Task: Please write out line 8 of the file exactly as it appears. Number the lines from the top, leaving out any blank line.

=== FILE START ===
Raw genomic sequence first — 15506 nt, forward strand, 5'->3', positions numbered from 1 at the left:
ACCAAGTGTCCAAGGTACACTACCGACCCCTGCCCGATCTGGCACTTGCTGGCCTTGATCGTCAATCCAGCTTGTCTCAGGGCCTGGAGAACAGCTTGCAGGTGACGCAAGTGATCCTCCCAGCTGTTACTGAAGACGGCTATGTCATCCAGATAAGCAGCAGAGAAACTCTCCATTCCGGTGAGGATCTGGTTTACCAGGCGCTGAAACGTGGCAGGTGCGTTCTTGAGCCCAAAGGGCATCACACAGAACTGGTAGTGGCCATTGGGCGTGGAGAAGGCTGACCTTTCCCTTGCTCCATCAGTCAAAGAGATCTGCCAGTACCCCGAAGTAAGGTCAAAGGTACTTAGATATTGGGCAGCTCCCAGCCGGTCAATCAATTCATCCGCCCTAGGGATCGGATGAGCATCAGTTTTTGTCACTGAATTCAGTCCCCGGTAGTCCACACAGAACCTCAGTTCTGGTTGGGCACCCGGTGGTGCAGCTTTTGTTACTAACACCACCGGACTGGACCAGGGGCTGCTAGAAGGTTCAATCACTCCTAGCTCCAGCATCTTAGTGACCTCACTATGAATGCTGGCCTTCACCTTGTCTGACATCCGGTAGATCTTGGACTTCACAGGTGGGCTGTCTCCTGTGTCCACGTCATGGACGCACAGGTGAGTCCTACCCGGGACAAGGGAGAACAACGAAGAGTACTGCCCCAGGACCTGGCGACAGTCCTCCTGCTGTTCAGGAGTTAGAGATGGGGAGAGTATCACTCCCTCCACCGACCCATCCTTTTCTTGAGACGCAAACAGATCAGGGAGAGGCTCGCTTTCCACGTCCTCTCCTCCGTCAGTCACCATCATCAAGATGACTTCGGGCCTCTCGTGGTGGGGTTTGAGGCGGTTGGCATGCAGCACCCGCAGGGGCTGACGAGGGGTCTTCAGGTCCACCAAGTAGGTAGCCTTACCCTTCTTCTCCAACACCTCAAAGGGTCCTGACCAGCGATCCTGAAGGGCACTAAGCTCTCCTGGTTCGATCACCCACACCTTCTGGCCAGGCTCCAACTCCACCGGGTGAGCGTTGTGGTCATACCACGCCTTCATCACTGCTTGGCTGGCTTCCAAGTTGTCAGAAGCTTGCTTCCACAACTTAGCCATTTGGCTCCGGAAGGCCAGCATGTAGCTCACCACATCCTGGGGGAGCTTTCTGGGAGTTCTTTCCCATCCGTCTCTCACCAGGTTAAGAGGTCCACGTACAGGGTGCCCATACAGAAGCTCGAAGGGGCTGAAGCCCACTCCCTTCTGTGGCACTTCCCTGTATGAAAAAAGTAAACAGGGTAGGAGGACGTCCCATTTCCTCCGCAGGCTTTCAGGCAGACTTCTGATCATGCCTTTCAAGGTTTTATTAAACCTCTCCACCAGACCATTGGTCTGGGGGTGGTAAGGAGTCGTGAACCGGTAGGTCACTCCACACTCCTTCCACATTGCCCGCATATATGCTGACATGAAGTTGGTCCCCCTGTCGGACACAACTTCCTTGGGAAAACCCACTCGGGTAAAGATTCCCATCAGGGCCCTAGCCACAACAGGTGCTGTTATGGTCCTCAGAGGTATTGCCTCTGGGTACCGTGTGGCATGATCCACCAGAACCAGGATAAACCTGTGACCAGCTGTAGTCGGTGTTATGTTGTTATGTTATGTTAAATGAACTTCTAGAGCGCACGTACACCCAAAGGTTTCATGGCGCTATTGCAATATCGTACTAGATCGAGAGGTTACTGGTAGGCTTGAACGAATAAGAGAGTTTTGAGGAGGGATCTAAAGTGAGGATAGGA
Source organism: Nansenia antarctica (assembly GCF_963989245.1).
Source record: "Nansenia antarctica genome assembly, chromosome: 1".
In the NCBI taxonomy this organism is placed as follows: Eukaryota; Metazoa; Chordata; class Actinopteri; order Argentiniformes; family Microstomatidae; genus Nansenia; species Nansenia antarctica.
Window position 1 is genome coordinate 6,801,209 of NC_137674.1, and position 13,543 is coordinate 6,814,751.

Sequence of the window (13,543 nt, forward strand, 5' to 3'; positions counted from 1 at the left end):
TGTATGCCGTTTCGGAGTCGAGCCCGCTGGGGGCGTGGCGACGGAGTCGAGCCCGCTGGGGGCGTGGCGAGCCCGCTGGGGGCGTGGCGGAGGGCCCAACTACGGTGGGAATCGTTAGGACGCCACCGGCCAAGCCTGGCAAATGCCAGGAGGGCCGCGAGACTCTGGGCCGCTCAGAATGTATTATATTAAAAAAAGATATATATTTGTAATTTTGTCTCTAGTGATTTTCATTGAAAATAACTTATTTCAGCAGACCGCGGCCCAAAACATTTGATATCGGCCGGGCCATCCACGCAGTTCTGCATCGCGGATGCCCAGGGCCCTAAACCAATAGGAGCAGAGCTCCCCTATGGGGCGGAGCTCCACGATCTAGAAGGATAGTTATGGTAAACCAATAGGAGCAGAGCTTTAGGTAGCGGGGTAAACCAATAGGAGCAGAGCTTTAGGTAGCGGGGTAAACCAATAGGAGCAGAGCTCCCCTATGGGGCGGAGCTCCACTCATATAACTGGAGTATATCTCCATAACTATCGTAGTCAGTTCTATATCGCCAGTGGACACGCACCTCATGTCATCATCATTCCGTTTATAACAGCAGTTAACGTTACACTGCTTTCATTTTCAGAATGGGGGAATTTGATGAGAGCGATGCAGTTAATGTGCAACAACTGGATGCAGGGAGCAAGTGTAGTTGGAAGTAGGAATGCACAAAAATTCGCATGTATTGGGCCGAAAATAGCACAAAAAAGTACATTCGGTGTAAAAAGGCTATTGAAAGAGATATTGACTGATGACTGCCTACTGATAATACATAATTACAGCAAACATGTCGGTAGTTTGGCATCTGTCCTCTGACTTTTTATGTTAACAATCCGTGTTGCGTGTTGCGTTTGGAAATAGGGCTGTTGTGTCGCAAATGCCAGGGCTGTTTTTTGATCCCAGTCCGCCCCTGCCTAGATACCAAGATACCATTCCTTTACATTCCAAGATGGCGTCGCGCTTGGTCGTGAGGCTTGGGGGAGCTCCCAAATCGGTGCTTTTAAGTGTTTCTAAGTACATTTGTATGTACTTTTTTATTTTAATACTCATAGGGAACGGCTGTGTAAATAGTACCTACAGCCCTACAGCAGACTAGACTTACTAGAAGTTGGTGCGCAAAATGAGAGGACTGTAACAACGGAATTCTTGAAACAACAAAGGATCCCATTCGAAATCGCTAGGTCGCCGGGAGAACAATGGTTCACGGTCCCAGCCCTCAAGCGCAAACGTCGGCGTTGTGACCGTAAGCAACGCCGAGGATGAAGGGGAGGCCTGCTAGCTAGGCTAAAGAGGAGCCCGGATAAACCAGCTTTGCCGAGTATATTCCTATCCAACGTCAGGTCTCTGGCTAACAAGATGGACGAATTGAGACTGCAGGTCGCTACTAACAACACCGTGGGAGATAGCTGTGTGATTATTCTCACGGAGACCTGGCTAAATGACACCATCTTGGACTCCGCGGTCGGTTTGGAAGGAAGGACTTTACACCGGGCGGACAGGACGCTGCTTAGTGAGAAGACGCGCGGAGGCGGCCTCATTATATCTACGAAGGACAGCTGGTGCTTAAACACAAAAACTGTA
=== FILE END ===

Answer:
TGTATGCCGTTTCGGAGTCGAGCCCGCTGGGGGCGTGGCGACGGAGTCGAGCCCGCTGGGGGCGTGGCGAGCCCGCTGGGGGCGTGGCGGAGGGCCCAACTACGGTGGGAATCGTTAGGACGCCACCGGCCAAGCCTGGCAAATGCCAGGAGGGCCGCGAGACTCTGGGCCGCTCAGAATGTATTATATTAAAAAAAGATATATATTTGTAATTTTGTCTCTAGTGATTTTCATTGAAAATAACTTATTTCAGCAGACCGCGGCCCAAAACATTTGATATCGGCCGGGCCATCCACGCAGTTCTGCATCGCGGATGCCCAGGGCCCTAAACCAATAGGAGCAGAGCTCCCCTATGGGGCGGAGCTCCACGATCTAGAAGGATAGTTATGGTAAACCAATAGGAGCAGAGCTTTAGGTAGCGGGGTAAACCAATAGGAGCAGAGCTTTAGGTAGCGGGGTAAACCAATAGGAGCAGAGCTCCCCTATGGGGCGGAGCTCCACTCATATAACTGGAGTATATCTCCATAACTATCGTAGTCAGTTCTATATCGCCAGTGGACACGCACCTCATGTCATCATCATTCCGTTTATAACAGCAGTTAACGTTACACTGCTTTCATTTTCAGAATGGGGGAATTTGATGAGAGCGATGCAGTTAATGTGCAACAACTGGATGCAGGGAGCAAGTGTAGTTGGAAGTAGGAATGCACAAAAATTCGCATGTATTGGGCCGAAAATAGCACAAAAAAGTACATTCGGTGTAAAAAGGCTATTGAAAGAGATATTGACTGATGACTGCCTACTGATAATACATAATTACAGCAAACATGTCGGTAGTTTGGCATCTGTCCTCTGACTTTTTATGTTAACAATCCGTGTTGCGTGTTGCGTTTGGAAATAGGGCTGTTGTGTCGCAAATGCCAGGGCTGTTTTTTGATCCCAGTCCGCCCCTGCCTAGATACCAAGATACCATTCCTTTACATTCCAAGATGGCGTCGCGCTTGGTCGTGAGGCTTGGGGGAGCTCCCAAATCGGTGCTTTTAAGTGTTTCTAAGTACATTTGTATGTACTTTTTTATTTTAATACTCATAGGGAACGGCTGTGTAAATAGTACCTACAGCCCTACAGCAGACTAGACTTACTAGAAGTTGGTGCGCAAAATGAGAGGACTGTAACAACGGAATTCTTGAAACAACAAAGGATCCCATTCGAAATCGCTAGGTCGCCGGGAGAACAATGGTTCACGGTCCCAGCCCTCAAGCGCAAACGTCGGCGTTGTGACCGTAAGCAACGCCGAGGATGAAGGGGAGGCCTGCTAGCTAGGCTAAAGAGGAGCCCGGATAAACCAGCTTTGCCGAGTATATTCCTATCCAACGTCAGGTCTCTGGCTAACAAGATGGACGAATTGAGACTGCAGGTCGCTACTAACAACACCGTGGGAGATAGCTGTGTGATTATTCTCACGGAGACCTGGCTAAATGACACCATCTTGGACTCCGCGGTCGGTTTGGAAGGAAGGACTTTACACCGGGCGGACAGGACGCTGCTTAGTGAGAAGACGCGCGGAGGCGGCCTCATTATATCTACGAAGGACAGCTGGTGCTTAAACACAAAAACTGTA